Tree pose is a balancing pose that requires the yogi to stand rooted.
To enter this pose, stand on one leg with the foot of the other leg pressed against the inner thigh of the standing leg. The hands are stretched upward with the palms touching. Remain in this position for 30 seconds and repeat the same procedure on the other leg. If fully extending the arms is too difficult, the yogi can modify the pose by keeping the hands in prayer formation in front of the heart.
Tree pose may also be referred to as vrksasana in Sanskrit.
A fundamental notion in Kabbalah is the belief that the world is created and sustained by ten channels (sefirot) of divine plenty. The sefirot are complex, each with many different meanings and gradation. Two of them, Keter and Da’at, are interchangeable depending on whether the sefirot are seen from God’s viewpoint or from the human perspective. The lower seven sefirot directly act on the world (while those sefirot above them are abstract aspects of consciousness) and they each have a biblical personality associated with them. These associations work in two ways: One can understand more about the biblical figures through the sefirot connected with them, and one can learn more about the nature of each sefirah when seeing its corresponding biblical figure.
Keter (crown): Keter is Divine Will and the source of all delight and pleasure. Keter contains all the powers that activate the soul.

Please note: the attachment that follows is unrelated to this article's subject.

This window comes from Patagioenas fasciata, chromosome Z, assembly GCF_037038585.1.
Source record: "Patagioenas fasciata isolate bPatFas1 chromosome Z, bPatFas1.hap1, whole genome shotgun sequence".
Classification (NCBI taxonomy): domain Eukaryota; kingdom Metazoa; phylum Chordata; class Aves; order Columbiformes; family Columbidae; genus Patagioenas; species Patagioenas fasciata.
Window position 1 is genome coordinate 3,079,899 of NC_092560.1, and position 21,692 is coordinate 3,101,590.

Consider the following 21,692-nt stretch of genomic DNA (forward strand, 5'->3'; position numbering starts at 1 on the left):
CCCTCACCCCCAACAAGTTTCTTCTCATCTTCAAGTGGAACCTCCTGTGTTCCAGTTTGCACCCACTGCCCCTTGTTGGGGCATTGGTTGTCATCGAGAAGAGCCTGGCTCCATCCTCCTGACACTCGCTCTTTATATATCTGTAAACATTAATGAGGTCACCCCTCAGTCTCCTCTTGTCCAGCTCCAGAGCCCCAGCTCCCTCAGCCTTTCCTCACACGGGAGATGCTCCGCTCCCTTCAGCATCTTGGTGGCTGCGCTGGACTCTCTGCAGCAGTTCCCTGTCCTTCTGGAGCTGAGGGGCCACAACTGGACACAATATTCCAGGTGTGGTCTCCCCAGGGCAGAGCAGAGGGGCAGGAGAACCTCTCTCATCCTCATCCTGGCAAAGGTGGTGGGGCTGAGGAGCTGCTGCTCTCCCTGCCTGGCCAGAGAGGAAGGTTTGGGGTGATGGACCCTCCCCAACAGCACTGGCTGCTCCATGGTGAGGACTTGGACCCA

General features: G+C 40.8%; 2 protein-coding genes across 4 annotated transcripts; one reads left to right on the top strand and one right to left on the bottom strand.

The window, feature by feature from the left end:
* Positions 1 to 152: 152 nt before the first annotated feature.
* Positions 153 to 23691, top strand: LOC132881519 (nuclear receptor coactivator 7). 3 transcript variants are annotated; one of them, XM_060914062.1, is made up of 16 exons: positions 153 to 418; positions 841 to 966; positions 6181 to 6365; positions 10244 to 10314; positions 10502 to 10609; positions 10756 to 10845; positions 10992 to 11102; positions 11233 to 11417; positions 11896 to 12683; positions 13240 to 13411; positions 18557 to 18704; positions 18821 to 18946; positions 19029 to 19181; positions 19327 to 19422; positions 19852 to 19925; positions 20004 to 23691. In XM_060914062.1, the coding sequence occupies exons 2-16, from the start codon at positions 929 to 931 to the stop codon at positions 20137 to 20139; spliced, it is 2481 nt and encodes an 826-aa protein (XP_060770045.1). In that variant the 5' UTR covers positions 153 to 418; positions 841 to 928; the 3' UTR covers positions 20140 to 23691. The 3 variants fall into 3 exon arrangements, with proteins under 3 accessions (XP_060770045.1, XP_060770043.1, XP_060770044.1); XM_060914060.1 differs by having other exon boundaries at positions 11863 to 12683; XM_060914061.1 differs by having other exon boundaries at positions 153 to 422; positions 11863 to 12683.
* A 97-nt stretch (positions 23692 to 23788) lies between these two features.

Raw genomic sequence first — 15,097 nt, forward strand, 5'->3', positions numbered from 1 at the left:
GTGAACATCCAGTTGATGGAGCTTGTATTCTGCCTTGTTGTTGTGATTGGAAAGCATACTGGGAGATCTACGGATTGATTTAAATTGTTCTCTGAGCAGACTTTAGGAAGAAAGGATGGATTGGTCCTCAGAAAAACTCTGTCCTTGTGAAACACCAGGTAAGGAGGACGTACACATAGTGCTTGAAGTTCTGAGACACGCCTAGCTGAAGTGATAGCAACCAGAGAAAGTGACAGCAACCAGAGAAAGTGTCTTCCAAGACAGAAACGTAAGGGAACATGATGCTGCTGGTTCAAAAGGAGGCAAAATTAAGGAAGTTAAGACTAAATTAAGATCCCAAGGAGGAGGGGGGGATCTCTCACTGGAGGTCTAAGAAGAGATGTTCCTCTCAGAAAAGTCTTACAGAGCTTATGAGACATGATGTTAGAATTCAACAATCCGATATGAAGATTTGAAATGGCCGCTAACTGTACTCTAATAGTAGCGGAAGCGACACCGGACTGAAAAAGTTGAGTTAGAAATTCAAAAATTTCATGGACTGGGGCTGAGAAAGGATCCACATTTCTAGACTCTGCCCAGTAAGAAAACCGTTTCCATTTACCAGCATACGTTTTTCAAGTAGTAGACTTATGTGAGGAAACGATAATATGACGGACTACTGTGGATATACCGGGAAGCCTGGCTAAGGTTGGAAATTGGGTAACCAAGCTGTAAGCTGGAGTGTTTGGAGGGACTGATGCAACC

Chochmah (wisdom): Chochmah is intuitive grasp and intuitive knowledge. It’s also that which distinguishes and creates.
Binah (understanding): Binah is the analytical and synthetic power of the mind. It’s the source of logical analysis.
Da’at (knowledge): Da’at is the accumulation of that which is known. It’s the abstract ascertaining of facts and the crystallization of awareness in terms of conclusions.
Chesed (loving kindness): Chesed is the irrepressible impulse to expand. It’s the source of love, the inclination toward things, and that which gives of itself. The biblical personality associated with Chesed is Abraham.
Gevurah (strength): Gevurah is restraint and concentration. It’s the inward withdrawal of forces and the energy source of hate, fear, terror, justice, restraint, and control. The biblical personality associated with Gevurah is Isaac.
Tiferet (beauty): Tiferet is harmony, truth, compassion, and beauty. It’s the balance of the powers of attraction and repulsion. The biblical personality associated with Tiferet is Jacob.
Netzach (victory): Netzach is the source of conquest and the capacity for overcoming. It’s the urge to get things done. The biblical personality associated with Netzach is Moses.
Hod (splendor): Hod is persistence or holding on. It’s the power to repudiate obstacles and to persevere; it’s also the source of humility. The biblical personality associated with Hod is Aaron.
Yesod (foundation): Yesod is the vehicle or the carrier from one thing or condition to another. It’s the power of connection and the capacity or will to build bridges, to make connections, and to relate to others. The biblical personality associated with Yesod is Joseph.